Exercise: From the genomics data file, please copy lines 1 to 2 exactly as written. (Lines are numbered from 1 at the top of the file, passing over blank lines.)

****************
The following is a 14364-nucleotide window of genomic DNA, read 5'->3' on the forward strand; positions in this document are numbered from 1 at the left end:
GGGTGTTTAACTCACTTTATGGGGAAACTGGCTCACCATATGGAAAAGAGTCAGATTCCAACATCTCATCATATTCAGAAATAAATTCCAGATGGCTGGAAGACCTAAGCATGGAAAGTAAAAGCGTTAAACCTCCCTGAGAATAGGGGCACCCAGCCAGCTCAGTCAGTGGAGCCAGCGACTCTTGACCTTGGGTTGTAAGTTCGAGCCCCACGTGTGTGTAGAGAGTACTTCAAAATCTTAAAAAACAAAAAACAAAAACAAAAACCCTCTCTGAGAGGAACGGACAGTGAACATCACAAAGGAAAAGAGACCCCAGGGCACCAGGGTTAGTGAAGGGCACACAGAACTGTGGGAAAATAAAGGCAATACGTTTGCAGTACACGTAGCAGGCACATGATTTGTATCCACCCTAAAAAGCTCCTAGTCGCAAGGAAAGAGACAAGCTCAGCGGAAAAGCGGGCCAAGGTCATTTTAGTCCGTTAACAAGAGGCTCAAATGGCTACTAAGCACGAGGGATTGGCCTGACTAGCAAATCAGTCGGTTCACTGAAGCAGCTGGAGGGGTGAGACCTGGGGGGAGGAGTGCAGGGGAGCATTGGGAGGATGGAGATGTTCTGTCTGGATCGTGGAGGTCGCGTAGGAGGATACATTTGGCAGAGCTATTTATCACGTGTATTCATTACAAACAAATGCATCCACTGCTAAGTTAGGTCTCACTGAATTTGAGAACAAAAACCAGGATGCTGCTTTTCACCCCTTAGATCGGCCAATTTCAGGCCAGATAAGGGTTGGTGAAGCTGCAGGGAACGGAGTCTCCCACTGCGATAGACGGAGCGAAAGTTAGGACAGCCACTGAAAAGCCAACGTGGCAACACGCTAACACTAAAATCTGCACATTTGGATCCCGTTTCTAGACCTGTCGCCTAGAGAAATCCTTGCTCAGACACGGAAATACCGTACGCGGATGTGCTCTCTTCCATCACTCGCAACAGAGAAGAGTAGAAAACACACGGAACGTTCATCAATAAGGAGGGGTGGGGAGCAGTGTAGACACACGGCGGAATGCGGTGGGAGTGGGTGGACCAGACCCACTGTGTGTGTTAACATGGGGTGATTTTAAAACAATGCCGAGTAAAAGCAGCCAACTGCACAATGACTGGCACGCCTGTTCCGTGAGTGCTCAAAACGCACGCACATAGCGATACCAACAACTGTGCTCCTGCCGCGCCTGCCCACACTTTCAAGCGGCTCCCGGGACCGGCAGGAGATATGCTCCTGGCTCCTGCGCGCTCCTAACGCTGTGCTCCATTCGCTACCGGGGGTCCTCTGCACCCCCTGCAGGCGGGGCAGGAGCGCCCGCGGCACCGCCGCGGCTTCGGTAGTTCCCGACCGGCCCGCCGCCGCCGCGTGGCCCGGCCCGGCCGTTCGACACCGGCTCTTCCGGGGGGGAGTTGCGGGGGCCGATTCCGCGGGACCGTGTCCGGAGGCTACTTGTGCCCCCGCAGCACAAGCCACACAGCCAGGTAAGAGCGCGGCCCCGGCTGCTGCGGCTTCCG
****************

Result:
The following is a 14364-nucleotide window of genomic DNA, read 5'->3' on the forward strand; positions in this document are numbered from 1 at the left end:
GGGTGTTTAACTCACTTTATGGGGAAACTGGCTCACCATATGGAAAAGAGTCAGATTCCAACATCTCATCATATTCAGAAATAAATTCCAGATGGCTGGAAGACCTAAGCATGGAAAGTAAAAGCGTTAAACCTCCCTGAGAATAGGGGCACCCAGCCAGCTCAGTCAGTGGAGCCAGCGACTCTTGACCTTGGGTTGTAAGTTCGAGCCCCACGTGTGTGTAGAGAGTACTTCAAAATCTTAAAAAACAAAAAACAAAAACAAAAACCCTCTCTGAGAGGAACGGACAGTGAACATCACAAAGGAAAAGAGACCCCAGGGCACCAGGGTTAGTGAAGGGCACACAGAACTGTGGGAAAATAAAGGCAATACGTTTGCAGTACACGTAGCAGGCACATGATTTGTATCCACCCTAAAAAGCTCCTAGTCGCAAGGAAAGAGACAAGCTCAGCGGAAAAGCGGGCCAAGGTCATTTTAGTCCGTTAACAAGAGGCTCAAATGGCTACTAAGCACGAGGGATTGGCCTGACTAGCAAATCAGTCGGTTCACTGAAGCAGCTGGAGGGGTGAGACCTGGGGGGAGGAGTGCAGGGGAGCATTGGGAGGATGGAGATGTTCTGTCTGGATCGTGGAGGTCGCGTAGGAGGATACATTTGGCAGAGCTATTTATCACGTGTATTCATTACAAACAAATGCATCCACTGCTAAGTTAGGTCTCACTGAATTTGAGAACAAAAACCAGGATGCTGCTTTTCACCCCTTAGATCGGCCAATTTCAGGCCAGATAAGGGTTGGTGAAGCTGCAGGGAACGGAGTCTCCCACTGCGATAGACGGAGCGAAAGTTAGGACAGCCACTGAAAAGCCAACGTGGCAACACGCTAACACTAAAATCTGCACATTTGGATCCCGTTTCTAGACCTGTCGCCTAGAGAAATCCTTGCTCAGACACGGAAATACCGTACGCGGATGTGCTCTCTTCCATCACTCGCAACAGAGAAGAGTAGAAAACACACGGAACGTTCATCAATAAGGAGGGGTGGGGAGCAGTGTAGACACACGGCGGAATGCGGTGGGAGTGGGTGGACCAGACCCACTGTGTGTGTTAACATGGGGTGATTTTAAAACAATGCCGAGTAAAAGCAGCCAACTGCACAATGACTGGCACGCCTGTTCCGTGAGTGCTCAAAACGCACGCACATAGCGATACCAACAACTGTGCTCCTGCCGCGCCTGCCCACACTTTCAAGCGGCTCCCGGGACCGGCAGGAGATATGCTCCTGGCTCCTGCGCGCTCCTAACGCTGTGCTCCATTCGCTACCGGGGGTCCTCTGCACCCCCTGCAGGCGGGGCAGGAGCGCCCGCGGCACCGCCGCGGCTTCGGTAGTTCCCGACCGGCCCGCCGCCGCCGCGTGGCCCGGCCCGGCCGTTCGACACCGGCTCTTCCGGGGGGGAGTTGCGGGGGCCGATTCCGCGGGACCGTGTCCGGAGGCTACTTGTGCCCCCGCAGCACAAGCCACACAGCCAGGTAAGAGCGCGGCCCCGGCTGCTGCGGCTTCCG